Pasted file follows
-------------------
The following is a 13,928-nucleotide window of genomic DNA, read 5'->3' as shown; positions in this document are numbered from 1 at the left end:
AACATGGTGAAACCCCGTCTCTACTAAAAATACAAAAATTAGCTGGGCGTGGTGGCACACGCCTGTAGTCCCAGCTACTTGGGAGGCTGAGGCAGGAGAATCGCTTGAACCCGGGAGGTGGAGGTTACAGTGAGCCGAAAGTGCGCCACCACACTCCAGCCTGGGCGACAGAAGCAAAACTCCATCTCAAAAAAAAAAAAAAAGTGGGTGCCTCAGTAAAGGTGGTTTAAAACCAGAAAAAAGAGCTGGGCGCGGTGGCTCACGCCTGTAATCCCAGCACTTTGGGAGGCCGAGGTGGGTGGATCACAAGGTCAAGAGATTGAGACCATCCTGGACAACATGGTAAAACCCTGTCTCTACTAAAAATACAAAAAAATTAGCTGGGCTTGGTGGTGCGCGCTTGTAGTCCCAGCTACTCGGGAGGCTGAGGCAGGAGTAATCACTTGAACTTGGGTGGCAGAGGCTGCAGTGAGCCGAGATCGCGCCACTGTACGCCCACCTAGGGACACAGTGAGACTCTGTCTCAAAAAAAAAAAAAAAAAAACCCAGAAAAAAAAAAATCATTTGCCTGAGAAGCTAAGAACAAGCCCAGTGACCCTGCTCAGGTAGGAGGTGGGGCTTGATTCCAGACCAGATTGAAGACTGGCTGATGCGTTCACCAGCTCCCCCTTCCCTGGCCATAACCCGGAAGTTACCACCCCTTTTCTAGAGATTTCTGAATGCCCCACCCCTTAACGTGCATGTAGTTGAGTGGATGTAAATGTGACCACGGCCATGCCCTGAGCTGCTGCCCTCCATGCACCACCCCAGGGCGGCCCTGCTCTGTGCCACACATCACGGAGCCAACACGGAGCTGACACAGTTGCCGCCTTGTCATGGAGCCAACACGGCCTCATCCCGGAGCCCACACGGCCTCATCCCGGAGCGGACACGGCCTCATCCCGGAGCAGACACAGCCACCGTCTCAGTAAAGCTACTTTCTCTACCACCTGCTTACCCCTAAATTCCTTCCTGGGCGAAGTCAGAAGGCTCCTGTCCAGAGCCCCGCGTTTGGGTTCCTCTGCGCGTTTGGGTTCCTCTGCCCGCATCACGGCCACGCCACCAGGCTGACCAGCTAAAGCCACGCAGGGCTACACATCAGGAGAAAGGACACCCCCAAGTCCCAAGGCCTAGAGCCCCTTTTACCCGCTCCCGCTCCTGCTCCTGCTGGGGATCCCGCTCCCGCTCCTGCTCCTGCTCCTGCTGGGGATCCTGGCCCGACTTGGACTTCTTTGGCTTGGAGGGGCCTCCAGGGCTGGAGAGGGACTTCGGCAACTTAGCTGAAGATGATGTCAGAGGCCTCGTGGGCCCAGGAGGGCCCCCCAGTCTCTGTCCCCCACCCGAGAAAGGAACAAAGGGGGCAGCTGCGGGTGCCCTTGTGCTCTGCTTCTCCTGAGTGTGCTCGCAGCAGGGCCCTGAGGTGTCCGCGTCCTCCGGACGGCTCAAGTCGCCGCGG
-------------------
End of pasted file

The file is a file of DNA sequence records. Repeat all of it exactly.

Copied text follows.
The following is a 13,928-nucleotide window of genomic DNA, read 5'->3' as shown; positions in this document are numbered from 1 at the left end:
AACATGGTGAAACCCCGTCTCTACTAAAAATACAAAAATTAGCTGGGCGTGGTGGCACACGCCTGTAGTCCCAGCTACTTGGGAGGCTGAGGCAGGAGAATCGCTTGAACCCGGGAGGTGGAGGTTACAGTGAGCCGAAAGTGCGCCACCACACTCCAGCCTGGGCGACAGAAGCAAAACTCCATCTCAAAAAAAAAAAAAAAGTGGGTGCCTCAGTAAAGGTGGTTTAAAACCAGAAAAAAGAGCTGGGCGCGGTGGCTCACGCCTGTAATCCCAGCACTTTGGGAGGCCGAGGTGGGTGGATCACAAGGTCAAGAGATTGAGACCATCCTGGACAACATGGTAAAACCCTGTCTCTACTAAAAATACAAAAAAATTAGCTGGGCTTGGTGGTGCGCGCTTGTAGTCCCAGCTACTCGGGAGGCTGAGGCAGGAGTAATCACTTGAACTTGGGTGGCAGAGGCTGCAGTGAGCCGAGATCGCGCCACTGTACGCCCACCTAGGGACACAGTGAGACTCTGTCTCAAAAAAAAAAAAAAAAAAACCCAGAAAAAAAAAAATCATTTGCCTGAGAAGCTAAGAACAAGCCCAGTGACCCTGCTCAGGTAGGAGGTGGGGCTTGATTCCAGACCAGATTGAAGACTGGCTGATGCGTTCACCAGCTCCCCCTTCCCTGGCCATAACCCGGAAGTTACCACCCCTTTTCTAGAGATTTCTGAATGCCCCACCCCTTAACGTGCATGTAGTTGAGTGGATGTAAATGTGACCACGGCCATGCCCTGAGCTGCTGCCCTCCATGCACCACCCCAGGGCGGCCCTGCTCTGTGCCACACATCACGGAGCCAACACGGAGCTGACACAGTTGCCGCCTTGTCATGGAGCCAACACGGCCTCATCCCGGAGCCCACACGGCCTCATCCCGGAGCGGACACGGCCTCATCCCGGAGCAGACACAGCCACCGTCTCAGTAAAGCTACTTTCTCTACCACCTGCTTACCCCTAAATTCCTTCCTGGGCGAAGTCAGAAGGCTCCTGTCCAGAGCCCCGCGTTTGGGTTCCTCTGCGCGTTTGGGTTCCTCTGCCCGCATCACGGCCACGCCACCAGGCTGACCAGCTAAAGCCACGCAGGGCTACACATCAGGAGAAAGGACACCCCCAAGTCCCAAGGCCTAGAGCCCCTTTTACCCGCTCCCGCTCCTGCTCCTGCTGGGGATCCCGCTCCCGCTCCTGCTCCTGCTCCTGCTGGGGATCCTGGCCCGACTTGGACTTCTTTGGCTTGGAGGGGCCTCCAGGGCTGGAGAGGGACTTCGGCAACTTAGCTGAAGATGATGTCAGAGGCCTCGTGGGCCCAGGAGGGCCCCCCAGTCTCTGTCCCCCACCCGAGAAAGGAACAAAGGGGGCAGCTGCGGGTGCCCTTGTGCTCTGCTTCTCCTGAGTGTGCTCGCAGCAGGGCCCTGAGGTGTCCGCGTCCTCCGGACGGCTCAAGTCGCCGCGG